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The Aid Trap: Hard Truths about Ending Poverty

by

The Aid Trap: Hard Truths about Ending Poverty Cover

 

Synopses & Reviews

Publisher Comments:

Over the past twenty years more citizens in China and India have raised themselves out of poverty than anywhere else at any time in history. They accomplished this through the local business sector--the leading source of prosperity for all rich countries. In most of Africa and other poor regions the business sector is weak, but foreign aid continues to fund government and NGOs. Switching aid to the local business sector in order to cultivate a middle class is the oldest, surest, and only way to eliminate poverty in poor countries.

A bold fusion of ethics and smart business, The Aid Trap shows how the same energy, goodwill, and money that we devote to charity can help local business thrive. R. Glenn Hubbard and William Duggan, two leading scholars in business and finance, demonstrate that by diverting a major share of charitable aid into the local business sector of poor countries, citizens can take the lead in the growth of their own economies. Although the aid system supports noble goals, a local well-digging company cannot compete with a foreign charity that digs wells for free. By investing in that local company a sustainable system of development can take root.

Review:

"Hubbard and Duggan, respectively dean and lecturer at Columbia Business School, make the case that current foreign aid and Third World projects — particularly in Africa — aren't working and that the developed world must rethink how it allots aid money. The authors dissect (and disagree) with the U.N.'s Millennium Goals strategy for attacking poverty, pet project of Jeffrey Sachs and a host of celebrities. They condemn the strategy as a 'charity trap,' that perverts local economies and 'keeps corrupt leaders rich.' The authors contend that poor countries can attain prosperity and self-sufficiency only if aid money goes to cultivating a functioning business sector. Microfinance, they say, is working but stops short; they propose something much more ambitious: a new Marshall Plan, an almost prohibitively daunting task given the vast differences among developing countries, the controls each puts on business and the input required from other developed nations. But the plainly stated thesis and the authors' willingness to confront conventional wisdom and examine and energetically attack the problem are refreshing and necessary. (Sept.)" Publishers Weekly (Copyright Reed Business Information, Inc.)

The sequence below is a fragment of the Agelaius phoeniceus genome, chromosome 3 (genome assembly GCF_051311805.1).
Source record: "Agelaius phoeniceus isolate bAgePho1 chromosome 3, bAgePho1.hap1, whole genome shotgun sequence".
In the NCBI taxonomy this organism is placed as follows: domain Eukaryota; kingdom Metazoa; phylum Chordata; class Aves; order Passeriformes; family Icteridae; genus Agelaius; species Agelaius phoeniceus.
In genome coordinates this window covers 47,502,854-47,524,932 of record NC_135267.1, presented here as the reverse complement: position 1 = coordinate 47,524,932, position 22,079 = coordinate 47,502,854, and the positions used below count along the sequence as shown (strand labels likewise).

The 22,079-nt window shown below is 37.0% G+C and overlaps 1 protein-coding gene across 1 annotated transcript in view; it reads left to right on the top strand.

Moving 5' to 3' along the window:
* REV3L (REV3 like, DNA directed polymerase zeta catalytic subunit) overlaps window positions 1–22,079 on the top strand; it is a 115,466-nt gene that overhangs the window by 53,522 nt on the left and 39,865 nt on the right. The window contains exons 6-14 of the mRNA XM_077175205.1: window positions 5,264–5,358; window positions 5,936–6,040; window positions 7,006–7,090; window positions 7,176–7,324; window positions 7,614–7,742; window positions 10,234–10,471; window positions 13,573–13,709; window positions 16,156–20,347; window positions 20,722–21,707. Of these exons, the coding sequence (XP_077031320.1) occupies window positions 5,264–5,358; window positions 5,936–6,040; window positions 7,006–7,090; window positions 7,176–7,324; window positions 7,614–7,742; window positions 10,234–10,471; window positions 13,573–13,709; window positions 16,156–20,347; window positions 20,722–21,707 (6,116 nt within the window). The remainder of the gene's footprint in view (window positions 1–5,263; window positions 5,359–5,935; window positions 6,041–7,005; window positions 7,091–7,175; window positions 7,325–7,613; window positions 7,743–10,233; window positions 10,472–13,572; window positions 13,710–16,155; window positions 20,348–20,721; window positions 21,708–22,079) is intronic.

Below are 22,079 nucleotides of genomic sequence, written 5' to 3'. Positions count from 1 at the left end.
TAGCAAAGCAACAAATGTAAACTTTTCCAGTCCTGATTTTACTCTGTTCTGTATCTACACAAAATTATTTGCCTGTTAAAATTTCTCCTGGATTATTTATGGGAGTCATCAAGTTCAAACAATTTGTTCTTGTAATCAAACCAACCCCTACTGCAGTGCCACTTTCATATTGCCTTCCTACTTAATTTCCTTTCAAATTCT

Product Details

ISBN:
9780231145626
Author:
Hubbard, R Glenn
Publisher:
Columbia University Press
Author:
Hubbard, R. Glenn
Author:
Duggan, William
Subject:
International Relations - General
Subject:
General
Subject:
Development - Business Development
Subject:
Public Policy - General
Subject:
Poverty
Subject:
Economic development -- Developing countries.
Subject:
Poverty -- Developing countries.
Subject:
BUSINESS STRATEGY
Copyright:
Publication Date:
20090831
Binding:
Hardcover
Language:
English
Pages:
198
Dimensions:
7.70x5.25x.75 in. .58 lbs.

Related Subjects

» Business » Business Plans
» Business » Ethics
» Business » General
» Business » International
» Business » Management
» Business » Strategy
» Engineering » Engineering » History
» History and Social Science » Economics » General
» History and Social Science » Politics » General
» History and Social Science » Politics » United States » Foreign Policy
» History and Social Science » Sociology » Poverty
» Humanities » Philosophy » General

The Aid Trap: Hard Truths about Ending Poverty Used Hardcover
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Product details 198 pages Columbia University Press - English 9780231145626 Reviews:
"Publishers Weekly Review" by , "Hubbard and Duggan, respectively dean and lecturer at Columbia Business School, make the case that current foreign aid and Third World projects — particularly in Africa — aren't working and that the developed world must rethink how it allots aid money. The authors dissect (and disagree) with the U.N.'s Millennium Goals strategy for attacking poverty, pet project of Jeffrey Sachs and a host of celebrities. They condemn the strategy as a 'charity trap,' that perverts local economies and 'keeps corrupt leaders rich.' The authors contend that poor countries can attain prosperity and self-sufficiency only if aid money goes to cultivating a functioning business sector. Microfinance, they say, is working but stops short; they propose something much more ambitious: a new Marshall Plan, an almost prohibitively daunting task given the vast differences among developing countries, the controls each puts on business and the input required from other developed nations. But the plainly stated thesis and the authors' willingness to confront conventional wisdom and examine and energetically attack the problem are refreshing and necessary. (Sept.)" Publishers Weekly (Copyright Reed Business Information, Inc.)
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